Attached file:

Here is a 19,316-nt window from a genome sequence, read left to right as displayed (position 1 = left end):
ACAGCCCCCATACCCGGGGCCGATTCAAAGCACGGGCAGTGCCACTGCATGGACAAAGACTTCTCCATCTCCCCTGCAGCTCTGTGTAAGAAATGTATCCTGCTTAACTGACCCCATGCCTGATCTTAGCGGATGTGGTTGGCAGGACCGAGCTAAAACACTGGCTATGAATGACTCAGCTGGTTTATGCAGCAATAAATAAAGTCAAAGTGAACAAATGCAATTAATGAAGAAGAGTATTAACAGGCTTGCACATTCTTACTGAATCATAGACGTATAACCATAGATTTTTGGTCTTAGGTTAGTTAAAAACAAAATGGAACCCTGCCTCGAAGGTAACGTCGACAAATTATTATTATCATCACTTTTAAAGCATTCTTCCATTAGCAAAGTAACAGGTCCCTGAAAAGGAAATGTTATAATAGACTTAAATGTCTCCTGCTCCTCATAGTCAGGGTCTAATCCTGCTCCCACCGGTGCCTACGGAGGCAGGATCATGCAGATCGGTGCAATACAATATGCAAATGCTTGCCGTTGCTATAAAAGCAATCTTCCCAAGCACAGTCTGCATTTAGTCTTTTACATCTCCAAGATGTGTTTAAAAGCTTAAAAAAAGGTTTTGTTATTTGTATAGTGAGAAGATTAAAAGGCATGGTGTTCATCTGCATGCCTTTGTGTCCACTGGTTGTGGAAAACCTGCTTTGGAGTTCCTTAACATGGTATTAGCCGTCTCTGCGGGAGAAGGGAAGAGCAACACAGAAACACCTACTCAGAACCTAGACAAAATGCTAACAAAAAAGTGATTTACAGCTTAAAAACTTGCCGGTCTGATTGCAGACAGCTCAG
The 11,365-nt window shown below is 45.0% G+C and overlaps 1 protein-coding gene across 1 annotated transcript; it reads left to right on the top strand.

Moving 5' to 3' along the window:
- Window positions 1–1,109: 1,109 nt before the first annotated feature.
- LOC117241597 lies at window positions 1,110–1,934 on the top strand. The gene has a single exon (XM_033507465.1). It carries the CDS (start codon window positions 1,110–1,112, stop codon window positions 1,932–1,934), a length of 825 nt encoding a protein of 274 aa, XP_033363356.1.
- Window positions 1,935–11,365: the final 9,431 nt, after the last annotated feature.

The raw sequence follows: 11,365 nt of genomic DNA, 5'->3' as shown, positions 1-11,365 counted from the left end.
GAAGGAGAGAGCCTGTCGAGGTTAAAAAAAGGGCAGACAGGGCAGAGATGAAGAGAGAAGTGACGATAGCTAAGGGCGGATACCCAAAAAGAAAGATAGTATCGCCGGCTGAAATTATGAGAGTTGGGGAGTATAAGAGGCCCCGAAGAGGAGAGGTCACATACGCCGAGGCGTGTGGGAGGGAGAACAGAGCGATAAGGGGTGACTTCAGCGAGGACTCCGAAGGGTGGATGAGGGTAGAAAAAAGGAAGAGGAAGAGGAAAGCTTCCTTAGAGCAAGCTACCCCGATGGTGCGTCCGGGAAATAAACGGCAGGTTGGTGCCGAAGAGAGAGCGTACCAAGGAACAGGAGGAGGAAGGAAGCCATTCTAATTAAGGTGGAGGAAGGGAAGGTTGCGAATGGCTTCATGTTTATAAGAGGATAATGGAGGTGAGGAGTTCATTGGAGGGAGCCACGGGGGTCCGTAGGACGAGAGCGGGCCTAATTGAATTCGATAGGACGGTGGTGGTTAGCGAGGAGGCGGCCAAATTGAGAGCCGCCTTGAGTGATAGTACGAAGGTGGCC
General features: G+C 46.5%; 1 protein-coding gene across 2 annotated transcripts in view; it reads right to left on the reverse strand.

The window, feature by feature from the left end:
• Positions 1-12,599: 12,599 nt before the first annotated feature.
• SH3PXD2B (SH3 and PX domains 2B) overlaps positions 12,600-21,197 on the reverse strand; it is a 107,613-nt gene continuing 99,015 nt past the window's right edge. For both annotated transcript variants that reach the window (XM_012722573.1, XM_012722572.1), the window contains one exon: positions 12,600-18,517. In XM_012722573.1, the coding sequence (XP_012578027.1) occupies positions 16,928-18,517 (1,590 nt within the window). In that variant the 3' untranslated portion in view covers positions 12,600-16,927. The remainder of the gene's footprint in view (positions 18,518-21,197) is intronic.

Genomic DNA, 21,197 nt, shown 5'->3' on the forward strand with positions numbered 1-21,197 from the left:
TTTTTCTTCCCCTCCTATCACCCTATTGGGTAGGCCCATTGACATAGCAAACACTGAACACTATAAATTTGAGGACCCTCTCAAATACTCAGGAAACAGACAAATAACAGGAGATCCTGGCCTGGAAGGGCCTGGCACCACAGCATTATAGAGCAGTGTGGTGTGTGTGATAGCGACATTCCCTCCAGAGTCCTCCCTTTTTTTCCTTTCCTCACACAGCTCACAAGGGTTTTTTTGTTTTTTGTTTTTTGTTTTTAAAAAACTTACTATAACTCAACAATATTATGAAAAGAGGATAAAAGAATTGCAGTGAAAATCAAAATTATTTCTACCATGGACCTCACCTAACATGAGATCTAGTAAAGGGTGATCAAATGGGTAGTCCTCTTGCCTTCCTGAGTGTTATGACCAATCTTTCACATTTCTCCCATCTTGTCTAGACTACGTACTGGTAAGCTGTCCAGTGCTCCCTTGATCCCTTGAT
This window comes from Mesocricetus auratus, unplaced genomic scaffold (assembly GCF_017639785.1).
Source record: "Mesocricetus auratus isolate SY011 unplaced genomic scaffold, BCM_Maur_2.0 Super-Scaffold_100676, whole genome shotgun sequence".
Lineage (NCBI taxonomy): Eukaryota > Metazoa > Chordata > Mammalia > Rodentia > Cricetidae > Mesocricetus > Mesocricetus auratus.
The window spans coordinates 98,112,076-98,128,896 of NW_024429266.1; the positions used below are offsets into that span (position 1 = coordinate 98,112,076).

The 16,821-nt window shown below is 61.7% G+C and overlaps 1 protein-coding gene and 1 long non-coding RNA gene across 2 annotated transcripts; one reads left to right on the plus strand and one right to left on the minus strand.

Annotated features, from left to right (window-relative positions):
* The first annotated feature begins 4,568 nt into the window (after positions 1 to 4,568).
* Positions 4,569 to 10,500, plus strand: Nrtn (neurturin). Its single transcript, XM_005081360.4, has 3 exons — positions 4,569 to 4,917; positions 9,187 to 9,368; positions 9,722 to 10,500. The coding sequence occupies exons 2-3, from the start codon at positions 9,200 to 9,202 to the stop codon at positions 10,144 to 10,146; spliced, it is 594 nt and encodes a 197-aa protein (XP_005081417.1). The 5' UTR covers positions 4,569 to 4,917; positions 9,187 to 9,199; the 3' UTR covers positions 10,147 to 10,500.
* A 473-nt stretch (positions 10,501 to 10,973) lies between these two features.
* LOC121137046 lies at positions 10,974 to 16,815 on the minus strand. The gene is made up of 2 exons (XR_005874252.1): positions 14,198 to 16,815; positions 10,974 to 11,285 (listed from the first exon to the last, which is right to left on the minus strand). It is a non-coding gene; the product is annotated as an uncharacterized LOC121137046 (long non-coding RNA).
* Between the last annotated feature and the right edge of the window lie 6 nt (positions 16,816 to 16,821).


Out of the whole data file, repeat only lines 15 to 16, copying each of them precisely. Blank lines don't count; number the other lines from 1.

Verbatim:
TTTTTCTTCCCCTCCTATCACCCTATTGGGTAGGCCCATTGACATAGCAAACACTGAACACTATAAATTTGAGGACCCTCTCAAATACTCAGGAAACAGACAAATAACAGGAGATCCTGGCCTGGAAGGGCCTGGCACCACAGCATTATAGAGCAGTGTGGTGTGTGTGATAGCGACATTCCCTCCAGAGTCCTCCCTTTTTTTCCTTTCCTCACACAGCTCACAAGGGTTTTTTTGTTTTTTGTTTTTTGTTTTTAAAAAACTTACTATAACTCAACAATATTATGAAAAGAGGATAAAAGAATTGCAGTGAAAATCAAAATTATTTCTACCATGGACCTCACCTAACATGAGATCTAGTAAAGGGTGATCAAATGGGTAGTCCTCTTGCCTTCCTGAGTGTTATGACCAATCTTTCACATTTCTCCCATCTTGTCTAGACTACGTACTGGTAAGCTGTCCAGTGCTCCCTTGATCCCTTGAT
This window comes from Mesocricetus auratus, unplaced genomic scaffold (assembly GCF_017639785.1).